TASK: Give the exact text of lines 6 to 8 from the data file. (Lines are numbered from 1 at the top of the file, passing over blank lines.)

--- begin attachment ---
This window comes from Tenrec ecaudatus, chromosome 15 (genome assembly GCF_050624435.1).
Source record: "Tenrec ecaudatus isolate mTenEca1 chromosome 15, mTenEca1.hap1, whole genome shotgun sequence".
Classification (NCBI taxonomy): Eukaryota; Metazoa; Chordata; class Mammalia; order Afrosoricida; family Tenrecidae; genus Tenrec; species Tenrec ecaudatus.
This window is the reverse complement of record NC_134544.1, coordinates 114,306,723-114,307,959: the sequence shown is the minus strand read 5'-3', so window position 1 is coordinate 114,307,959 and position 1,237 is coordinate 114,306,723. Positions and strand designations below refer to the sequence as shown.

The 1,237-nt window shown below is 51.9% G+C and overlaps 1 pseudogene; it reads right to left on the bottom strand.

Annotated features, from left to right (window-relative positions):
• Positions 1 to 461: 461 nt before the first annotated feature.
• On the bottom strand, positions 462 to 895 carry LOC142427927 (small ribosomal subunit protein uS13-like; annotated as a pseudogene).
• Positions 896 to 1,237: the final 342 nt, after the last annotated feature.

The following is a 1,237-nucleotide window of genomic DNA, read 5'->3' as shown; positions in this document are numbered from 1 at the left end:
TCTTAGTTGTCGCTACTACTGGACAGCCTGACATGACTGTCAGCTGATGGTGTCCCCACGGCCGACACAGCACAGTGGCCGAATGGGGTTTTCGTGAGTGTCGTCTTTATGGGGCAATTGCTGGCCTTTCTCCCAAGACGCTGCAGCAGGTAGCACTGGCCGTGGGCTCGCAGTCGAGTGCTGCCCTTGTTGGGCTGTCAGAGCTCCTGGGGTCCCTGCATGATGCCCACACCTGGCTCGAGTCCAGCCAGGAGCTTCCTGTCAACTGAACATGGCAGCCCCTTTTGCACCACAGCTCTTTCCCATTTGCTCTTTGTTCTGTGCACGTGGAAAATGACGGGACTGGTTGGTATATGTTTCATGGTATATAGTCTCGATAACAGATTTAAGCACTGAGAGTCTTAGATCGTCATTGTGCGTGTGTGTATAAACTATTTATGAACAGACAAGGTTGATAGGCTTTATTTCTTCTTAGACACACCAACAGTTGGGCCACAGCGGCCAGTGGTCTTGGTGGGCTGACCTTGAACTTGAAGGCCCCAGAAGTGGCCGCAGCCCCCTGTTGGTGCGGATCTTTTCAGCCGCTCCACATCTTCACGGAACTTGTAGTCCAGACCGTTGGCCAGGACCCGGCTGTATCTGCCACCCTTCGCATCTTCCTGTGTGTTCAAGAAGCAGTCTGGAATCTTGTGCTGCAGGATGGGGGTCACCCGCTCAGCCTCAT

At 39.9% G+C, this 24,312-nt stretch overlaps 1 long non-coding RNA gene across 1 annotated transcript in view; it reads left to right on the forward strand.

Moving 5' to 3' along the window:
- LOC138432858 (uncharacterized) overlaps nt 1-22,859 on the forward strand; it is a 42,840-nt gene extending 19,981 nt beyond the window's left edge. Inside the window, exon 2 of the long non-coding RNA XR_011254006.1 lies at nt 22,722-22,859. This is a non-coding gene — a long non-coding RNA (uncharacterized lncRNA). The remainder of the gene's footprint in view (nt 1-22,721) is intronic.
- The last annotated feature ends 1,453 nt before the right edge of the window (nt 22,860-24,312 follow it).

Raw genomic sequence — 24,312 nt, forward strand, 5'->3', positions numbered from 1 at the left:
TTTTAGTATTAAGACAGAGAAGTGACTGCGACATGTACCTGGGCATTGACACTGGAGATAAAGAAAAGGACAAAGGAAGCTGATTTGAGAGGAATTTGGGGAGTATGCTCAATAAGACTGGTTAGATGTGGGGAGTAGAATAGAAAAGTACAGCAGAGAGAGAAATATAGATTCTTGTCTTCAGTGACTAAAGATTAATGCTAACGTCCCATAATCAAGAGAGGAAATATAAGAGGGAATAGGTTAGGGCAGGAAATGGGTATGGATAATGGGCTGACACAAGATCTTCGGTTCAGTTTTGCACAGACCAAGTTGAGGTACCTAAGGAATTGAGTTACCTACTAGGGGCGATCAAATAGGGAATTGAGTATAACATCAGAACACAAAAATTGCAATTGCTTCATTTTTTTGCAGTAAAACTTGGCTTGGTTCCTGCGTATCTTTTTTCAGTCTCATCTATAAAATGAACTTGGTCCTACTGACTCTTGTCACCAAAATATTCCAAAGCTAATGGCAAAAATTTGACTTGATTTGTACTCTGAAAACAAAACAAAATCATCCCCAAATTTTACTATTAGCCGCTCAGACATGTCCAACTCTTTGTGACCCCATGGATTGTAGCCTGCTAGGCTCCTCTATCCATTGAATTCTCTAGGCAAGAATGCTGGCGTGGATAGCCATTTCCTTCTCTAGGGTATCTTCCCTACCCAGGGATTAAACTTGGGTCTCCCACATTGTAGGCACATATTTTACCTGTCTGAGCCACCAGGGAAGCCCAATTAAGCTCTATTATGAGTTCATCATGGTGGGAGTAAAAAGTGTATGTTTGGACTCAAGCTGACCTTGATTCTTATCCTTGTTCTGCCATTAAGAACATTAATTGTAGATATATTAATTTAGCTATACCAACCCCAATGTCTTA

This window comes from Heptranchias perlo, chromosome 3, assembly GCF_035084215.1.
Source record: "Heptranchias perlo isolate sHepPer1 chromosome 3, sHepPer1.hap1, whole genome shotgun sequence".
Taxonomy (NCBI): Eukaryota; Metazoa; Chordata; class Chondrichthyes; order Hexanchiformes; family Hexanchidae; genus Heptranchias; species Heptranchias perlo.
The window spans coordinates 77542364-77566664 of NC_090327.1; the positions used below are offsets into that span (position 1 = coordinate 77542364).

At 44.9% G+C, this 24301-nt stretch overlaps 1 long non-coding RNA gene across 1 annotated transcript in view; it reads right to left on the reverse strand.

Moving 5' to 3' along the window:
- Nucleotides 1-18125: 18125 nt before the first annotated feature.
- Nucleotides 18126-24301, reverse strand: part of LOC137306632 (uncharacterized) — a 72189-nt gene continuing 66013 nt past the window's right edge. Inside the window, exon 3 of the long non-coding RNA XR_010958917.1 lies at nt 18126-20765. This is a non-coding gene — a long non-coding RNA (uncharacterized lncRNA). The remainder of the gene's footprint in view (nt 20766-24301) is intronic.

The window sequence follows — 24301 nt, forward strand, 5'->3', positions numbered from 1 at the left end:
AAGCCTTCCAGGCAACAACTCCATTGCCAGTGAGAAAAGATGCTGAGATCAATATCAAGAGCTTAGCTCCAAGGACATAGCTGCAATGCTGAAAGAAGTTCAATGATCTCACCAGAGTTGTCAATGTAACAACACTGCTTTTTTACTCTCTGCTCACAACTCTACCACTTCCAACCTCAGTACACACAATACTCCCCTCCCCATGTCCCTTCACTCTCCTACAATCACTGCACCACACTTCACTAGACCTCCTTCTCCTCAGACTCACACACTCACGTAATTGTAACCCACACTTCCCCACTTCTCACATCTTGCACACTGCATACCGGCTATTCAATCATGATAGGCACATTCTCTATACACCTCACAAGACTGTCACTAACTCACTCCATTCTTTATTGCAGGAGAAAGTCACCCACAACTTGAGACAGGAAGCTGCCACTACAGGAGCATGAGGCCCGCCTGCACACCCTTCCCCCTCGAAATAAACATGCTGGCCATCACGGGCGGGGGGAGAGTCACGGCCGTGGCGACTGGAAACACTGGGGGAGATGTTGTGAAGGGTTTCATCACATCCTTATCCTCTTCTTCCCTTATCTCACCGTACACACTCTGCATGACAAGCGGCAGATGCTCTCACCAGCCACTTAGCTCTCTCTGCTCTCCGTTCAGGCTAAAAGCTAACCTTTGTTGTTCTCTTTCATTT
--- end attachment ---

Annotated features, from left to right (window-relative positions):
• Positions 1 to 461: 461 nt before the first annotated feature.
• On the bottom strand, positions 462 to 895 carry LOC142427927 (small ribosomal subunit protein uS13-like; annotated as a pseudogene).